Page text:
And would add that if zooming then best to zoom the black bars on the wall and not ceiling or on speakers/equipment below and this needs to be considered in determining best scope screen size.

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Thanks guys ... looking at other peope's setups and reading through all the reviews etc i have decided i want to go with an AT screen. I think my room is long enough to build a false wall and put all my gear behind an AT screen which may allow me to go even larger than a 150" screen. Given that i already have an all "Adam Speaker" setup i will just permanently place them behind the AT and the others in their relevant position and will look at acquiring another set of dedicated 2ch speakers in the future to use when i only want 2ch.

This is going to be an exciting project .....

First i will need to treat the front wall then build a frame along the front wall to house the 3 front speakers then the screen etc ... Not being hindered by speakers etc so as to maximise screen size i think is the way to go ... the AT setups look awesome.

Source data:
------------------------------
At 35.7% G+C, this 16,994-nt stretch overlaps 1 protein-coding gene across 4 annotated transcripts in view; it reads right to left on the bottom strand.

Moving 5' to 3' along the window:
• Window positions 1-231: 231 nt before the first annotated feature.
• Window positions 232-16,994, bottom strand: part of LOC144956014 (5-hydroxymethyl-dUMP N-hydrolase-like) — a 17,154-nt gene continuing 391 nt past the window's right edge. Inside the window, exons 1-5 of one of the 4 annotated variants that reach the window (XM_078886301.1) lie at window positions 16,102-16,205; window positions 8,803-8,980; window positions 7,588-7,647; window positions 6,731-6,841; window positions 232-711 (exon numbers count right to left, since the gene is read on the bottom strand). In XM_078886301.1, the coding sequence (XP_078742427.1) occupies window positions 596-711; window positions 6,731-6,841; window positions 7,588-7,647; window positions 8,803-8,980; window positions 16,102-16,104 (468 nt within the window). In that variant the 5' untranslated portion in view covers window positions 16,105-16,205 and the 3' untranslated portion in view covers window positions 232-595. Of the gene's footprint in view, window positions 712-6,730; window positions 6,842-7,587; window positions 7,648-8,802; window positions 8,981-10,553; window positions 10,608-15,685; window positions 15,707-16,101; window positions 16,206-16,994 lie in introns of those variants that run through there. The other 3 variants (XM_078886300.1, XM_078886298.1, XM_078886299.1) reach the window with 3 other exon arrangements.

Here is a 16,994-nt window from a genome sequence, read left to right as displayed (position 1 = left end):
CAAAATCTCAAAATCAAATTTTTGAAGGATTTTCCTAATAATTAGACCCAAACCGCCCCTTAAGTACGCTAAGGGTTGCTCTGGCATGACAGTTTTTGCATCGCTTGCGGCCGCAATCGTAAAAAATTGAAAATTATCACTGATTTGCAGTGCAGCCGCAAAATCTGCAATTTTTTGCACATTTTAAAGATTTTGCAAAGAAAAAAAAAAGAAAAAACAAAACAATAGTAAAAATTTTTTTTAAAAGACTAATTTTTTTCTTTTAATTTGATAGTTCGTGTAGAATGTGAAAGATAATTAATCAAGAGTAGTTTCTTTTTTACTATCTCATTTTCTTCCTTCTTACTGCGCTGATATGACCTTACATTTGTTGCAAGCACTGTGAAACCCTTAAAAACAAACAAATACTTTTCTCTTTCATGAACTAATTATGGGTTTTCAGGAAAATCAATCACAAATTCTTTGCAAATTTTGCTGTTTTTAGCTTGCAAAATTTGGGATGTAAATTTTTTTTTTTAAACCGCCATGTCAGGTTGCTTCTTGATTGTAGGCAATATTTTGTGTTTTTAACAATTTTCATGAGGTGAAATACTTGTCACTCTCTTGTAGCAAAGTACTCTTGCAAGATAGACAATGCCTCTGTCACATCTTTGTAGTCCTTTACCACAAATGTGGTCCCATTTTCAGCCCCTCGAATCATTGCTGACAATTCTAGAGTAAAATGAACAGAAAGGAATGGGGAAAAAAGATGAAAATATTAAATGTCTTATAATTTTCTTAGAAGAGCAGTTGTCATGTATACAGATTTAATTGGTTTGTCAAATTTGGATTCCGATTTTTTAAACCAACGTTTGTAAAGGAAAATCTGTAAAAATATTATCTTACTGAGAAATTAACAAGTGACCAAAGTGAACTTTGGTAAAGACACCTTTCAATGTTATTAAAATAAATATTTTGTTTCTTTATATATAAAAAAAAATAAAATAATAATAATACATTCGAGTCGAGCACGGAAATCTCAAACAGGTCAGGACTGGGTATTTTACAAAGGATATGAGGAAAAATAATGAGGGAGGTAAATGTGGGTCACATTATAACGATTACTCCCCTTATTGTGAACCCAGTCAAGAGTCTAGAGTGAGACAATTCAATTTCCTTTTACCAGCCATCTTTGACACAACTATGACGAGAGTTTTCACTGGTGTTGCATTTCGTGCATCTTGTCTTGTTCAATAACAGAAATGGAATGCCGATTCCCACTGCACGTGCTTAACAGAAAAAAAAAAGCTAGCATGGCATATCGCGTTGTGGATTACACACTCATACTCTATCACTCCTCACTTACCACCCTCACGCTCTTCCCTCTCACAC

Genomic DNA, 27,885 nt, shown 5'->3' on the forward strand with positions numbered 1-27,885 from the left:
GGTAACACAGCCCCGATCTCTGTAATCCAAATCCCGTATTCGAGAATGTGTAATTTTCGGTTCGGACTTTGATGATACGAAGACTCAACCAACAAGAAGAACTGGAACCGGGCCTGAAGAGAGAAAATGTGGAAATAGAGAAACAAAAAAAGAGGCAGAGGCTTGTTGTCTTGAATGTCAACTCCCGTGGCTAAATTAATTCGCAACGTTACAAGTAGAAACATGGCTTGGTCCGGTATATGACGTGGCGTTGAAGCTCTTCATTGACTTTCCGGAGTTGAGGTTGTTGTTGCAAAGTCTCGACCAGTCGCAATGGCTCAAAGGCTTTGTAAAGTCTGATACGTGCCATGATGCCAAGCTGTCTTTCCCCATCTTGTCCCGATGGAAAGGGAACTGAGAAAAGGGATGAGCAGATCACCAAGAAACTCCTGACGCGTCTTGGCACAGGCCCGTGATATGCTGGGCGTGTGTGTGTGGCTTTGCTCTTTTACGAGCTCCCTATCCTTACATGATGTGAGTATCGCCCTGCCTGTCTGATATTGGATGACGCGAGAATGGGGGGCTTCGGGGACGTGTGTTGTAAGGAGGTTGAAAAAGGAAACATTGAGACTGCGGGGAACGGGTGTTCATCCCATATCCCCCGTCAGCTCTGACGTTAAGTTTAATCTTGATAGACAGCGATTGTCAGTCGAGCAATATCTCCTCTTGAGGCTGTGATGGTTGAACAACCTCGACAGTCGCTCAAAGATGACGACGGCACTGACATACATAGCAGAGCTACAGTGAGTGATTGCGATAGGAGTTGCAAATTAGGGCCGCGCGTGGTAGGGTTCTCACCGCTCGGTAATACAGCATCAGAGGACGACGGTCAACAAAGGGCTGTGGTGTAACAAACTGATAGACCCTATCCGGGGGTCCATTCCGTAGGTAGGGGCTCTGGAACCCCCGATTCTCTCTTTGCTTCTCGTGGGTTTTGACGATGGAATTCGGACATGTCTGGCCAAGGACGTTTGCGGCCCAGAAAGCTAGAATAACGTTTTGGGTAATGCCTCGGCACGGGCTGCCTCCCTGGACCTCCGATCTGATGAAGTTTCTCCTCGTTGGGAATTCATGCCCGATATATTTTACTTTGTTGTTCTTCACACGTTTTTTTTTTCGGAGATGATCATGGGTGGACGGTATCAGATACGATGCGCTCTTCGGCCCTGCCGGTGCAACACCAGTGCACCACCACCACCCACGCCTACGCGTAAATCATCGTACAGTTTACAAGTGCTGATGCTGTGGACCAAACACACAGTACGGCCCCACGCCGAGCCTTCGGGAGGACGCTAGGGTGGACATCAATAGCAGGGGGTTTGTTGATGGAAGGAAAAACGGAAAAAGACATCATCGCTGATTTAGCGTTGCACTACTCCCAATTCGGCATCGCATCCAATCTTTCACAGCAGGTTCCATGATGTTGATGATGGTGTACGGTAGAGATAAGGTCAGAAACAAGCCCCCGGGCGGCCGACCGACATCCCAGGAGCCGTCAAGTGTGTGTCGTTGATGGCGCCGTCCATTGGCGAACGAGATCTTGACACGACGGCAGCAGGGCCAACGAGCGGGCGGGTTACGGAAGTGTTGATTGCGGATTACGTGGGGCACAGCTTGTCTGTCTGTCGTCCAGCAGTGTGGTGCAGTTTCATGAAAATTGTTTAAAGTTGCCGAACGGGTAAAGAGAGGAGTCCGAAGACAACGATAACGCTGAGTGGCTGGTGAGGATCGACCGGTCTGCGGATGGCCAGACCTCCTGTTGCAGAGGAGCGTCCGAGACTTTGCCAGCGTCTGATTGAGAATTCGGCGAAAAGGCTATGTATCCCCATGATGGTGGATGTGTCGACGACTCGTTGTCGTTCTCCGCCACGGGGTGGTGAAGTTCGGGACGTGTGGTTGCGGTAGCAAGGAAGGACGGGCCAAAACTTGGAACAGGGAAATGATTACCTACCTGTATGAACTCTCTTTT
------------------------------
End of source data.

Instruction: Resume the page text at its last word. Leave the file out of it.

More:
cheers Jeff

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Excellent choice! Was going to suggest this yesterday as a way around having the screen too high up the wall, but didn't think you'd be keen from the way you've described the room and the emphasis on 2ch. At 8m deep you'll have plenty of depth still even if you build the false wall out 1m. Happy building :)

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If you're going with the AT screen then to do the whole setup justice you might want to consider:

1. Aspect ratio masking - see here. Chris (Prior) the designer is one of our members here. Note it's available with AT masking as an option.

2. An anamorphic lens so you're not wasting 25% of the projector's brightness on the black bars when in cinemascope (you'll lose a few % in transmission losses, but it's still a lot brighter than zooming). A lens will help you light up a really large screen. There's a couple of local offerings that are both very good, the Aussiemorphic and the Crystalmorphic. I'm running a Mk4 Aussiemorphic (same optics as the Mk5) and am mightily impressed.